Ensuring compliance

It’s therefore important to explore how organisations can prevent new technologies from being used in ways neither of us as consumers and citizens would not like, and to consider how the data can be used to create value for both organisations and their consumers. to both the organisations utilising it for the purposes of delivering, using, securing and improving digital services.

For example, facial recognition has many applications – not just for allowing people to unlock smartphone applications or for making payments. However, reports suggest that with smartphone facial recognition, an image is held locally on the device. Still, a certain amount of data about us will still need to be held on a database, and that too needs protection from hackers who could utilise personal data for malicious purposes.

Innovation on edge

With the increasing investment in research into autonomous cars and smart cities, and with the growth of connected vehicle technologies, such as Automatic Emergency Braking (AEB), 2018 there is also the need to think about where innovation will lie, and about whether there needs to be a balance between regulatory compliance and innovation.

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Furthermore, it is increasingly being suggested that innovation will lie in edge computing rather than in the cloud, and yet edge computing is merely an extension of cloud computing. Even if data were to be analysed closer to its source, an increasing amount of big data will still need to be analysed elsewhere. With data and network latency being something of an historical hindrance, the hope is that the effects of latency can be either reduced or mitigated.

Edge computing also allows for the decentralisation of data centres, allowing for a plethora of smaller datacentres to store, manage, and analyse data while permitting some data can be managed and locally analysed by a disconnected device or sensors (such as those found on connected and autonomous cars). Once a network connection becomes present, the data can then be backed up to a cloud to allow for further actionable intelligence to take place.

Data acceleration

The reduction in network and data latency can lead to improved customer experiences. However, with the possibility of large congested data transfers to and from the cloud, latency and packet loss can have a considerably negative effect on data throughput. Without machine intelligence solutions such as PORTrockIT, the effects of latency and packet loss can inhibit data and backup performance.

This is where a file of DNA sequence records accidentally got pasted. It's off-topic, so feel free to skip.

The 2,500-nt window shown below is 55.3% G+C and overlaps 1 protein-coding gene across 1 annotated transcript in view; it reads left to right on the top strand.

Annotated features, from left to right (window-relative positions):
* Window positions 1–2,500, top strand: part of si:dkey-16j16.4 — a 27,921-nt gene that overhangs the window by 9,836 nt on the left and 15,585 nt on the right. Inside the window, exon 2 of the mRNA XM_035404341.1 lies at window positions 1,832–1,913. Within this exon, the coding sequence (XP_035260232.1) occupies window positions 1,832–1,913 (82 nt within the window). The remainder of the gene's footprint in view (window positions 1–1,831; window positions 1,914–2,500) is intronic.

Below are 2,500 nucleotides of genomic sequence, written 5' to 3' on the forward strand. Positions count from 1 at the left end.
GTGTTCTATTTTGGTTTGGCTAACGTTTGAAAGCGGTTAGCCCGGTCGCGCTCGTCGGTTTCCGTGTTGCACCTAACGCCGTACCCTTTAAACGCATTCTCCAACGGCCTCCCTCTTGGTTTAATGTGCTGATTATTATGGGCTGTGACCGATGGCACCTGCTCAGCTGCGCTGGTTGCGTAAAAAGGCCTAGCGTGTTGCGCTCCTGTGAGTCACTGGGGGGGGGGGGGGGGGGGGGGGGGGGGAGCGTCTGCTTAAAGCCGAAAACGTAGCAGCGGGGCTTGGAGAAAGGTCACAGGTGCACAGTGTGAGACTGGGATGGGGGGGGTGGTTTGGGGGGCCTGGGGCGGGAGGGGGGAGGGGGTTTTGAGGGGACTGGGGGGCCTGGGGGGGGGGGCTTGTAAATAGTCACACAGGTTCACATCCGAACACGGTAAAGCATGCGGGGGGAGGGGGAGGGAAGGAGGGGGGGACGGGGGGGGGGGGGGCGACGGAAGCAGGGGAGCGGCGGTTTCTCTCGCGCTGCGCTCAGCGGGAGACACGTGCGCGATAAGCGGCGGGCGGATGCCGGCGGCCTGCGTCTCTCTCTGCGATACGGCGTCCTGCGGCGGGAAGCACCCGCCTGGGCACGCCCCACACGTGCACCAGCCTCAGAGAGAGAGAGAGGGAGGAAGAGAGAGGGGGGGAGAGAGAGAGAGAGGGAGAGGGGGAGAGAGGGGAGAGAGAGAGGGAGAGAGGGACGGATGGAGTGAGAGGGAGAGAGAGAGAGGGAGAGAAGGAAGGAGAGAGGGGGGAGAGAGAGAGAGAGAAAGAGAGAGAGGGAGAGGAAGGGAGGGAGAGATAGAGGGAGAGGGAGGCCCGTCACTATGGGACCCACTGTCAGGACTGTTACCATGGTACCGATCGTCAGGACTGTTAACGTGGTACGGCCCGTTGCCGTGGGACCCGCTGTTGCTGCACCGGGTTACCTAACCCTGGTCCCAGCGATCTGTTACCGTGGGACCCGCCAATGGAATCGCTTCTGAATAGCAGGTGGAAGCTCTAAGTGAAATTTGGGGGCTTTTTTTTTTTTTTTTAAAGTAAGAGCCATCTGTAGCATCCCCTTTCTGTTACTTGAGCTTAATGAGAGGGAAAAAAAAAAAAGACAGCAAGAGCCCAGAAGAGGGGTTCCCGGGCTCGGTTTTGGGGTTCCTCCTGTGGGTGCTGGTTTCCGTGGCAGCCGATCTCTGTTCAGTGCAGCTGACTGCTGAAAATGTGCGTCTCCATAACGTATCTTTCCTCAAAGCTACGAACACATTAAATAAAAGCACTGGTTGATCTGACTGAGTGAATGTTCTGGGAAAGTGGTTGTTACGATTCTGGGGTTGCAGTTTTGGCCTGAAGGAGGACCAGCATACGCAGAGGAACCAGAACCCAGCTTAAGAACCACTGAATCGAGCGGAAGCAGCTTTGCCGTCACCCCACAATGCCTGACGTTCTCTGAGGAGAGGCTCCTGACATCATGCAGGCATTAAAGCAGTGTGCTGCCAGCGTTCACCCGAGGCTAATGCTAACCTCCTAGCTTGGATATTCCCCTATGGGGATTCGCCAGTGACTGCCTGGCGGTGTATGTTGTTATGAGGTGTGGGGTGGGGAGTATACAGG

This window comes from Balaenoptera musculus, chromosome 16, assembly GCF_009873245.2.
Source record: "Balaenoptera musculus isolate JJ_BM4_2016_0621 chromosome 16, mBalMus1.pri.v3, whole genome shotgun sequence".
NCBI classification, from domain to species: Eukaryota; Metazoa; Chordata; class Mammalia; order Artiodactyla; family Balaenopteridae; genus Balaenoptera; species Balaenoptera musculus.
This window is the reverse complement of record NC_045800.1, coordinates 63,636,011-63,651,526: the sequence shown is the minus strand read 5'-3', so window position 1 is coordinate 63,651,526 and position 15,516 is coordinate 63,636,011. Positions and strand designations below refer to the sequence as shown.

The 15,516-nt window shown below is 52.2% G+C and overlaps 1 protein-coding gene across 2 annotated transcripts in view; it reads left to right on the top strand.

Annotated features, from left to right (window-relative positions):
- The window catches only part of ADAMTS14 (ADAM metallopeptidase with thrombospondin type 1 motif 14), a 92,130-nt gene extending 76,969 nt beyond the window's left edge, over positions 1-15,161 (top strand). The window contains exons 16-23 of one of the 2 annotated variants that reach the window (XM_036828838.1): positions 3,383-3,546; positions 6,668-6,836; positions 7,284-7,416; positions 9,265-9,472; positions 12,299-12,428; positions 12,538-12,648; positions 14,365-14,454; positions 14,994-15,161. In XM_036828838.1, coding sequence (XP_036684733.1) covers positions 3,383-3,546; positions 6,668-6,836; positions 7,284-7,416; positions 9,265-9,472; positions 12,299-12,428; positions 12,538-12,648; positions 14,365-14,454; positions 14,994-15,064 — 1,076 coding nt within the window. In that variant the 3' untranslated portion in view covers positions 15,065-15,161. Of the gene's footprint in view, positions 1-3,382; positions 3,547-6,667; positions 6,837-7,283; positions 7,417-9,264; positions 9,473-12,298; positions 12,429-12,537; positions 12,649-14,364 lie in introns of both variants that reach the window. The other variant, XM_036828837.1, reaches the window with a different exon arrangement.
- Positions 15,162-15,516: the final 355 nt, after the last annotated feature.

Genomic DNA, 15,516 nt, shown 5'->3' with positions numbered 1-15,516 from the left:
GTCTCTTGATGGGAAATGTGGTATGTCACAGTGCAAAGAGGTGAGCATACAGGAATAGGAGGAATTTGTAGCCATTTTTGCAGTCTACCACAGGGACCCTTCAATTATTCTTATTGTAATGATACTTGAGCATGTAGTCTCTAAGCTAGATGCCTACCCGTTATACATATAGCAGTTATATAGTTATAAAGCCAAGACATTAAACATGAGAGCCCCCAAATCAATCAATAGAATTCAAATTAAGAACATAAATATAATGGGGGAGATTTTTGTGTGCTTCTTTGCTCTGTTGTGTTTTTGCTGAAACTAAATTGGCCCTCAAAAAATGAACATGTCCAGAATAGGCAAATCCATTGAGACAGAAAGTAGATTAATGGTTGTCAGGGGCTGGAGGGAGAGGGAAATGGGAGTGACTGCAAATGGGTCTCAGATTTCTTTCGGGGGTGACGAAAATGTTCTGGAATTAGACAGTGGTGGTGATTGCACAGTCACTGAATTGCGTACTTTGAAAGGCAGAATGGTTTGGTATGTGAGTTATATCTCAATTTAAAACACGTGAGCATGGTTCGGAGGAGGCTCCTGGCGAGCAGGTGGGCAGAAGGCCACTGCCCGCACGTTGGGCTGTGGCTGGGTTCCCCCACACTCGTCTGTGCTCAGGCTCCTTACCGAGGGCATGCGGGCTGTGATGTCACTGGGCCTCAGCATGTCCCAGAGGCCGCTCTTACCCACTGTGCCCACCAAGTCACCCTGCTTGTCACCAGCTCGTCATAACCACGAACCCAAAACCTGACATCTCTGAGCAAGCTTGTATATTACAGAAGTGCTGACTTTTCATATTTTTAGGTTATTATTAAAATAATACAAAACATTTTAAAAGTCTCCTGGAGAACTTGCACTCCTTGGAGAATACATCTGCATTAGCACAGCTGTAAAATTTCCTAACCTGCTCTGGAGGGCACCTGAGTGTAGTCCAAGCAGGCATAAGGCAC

This could translate into delays at airports if the facial recognition databases can’t communicate your identity and immigration status quickly, and it could lead to accidents or to technical issues arising in autonomous cars.

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With autonomous cars, there is going to be a mixture of data travelling to and from a vehicle in a constant manner. Some of this data, such as critical status and safety data, requires a fast and responsive turnaround, whilst other data is biased towards road information, such as traffic flows and speeds. Sending the safety critical data all the way back to a central cloud location over a 4G or 5G network can add considerable delays in the turnaround due to network latency, before you even start to crunch the data. There is no easy and cost-effective way of reducing latency across networks. The speed of light is the governing factor we just can’t change. It’s therefore crucial to think about how network and data latency can be managed effectively and efficiently.

Data challenges

Autonomous cars, according to Hitachi, will create around 2 petabytes of data a day. Connected cars are also expected to create around 25 gigabytes of data per hour. Now, consider that there are currently about 800+ million cars in USA, China and Europe. So, if there were to be 1 billion cars in the near future, with about half of them being fully connected and assuming that they are used for an average journey of 3 hours per day, 37,500,000,000 gigabytes per day would be created.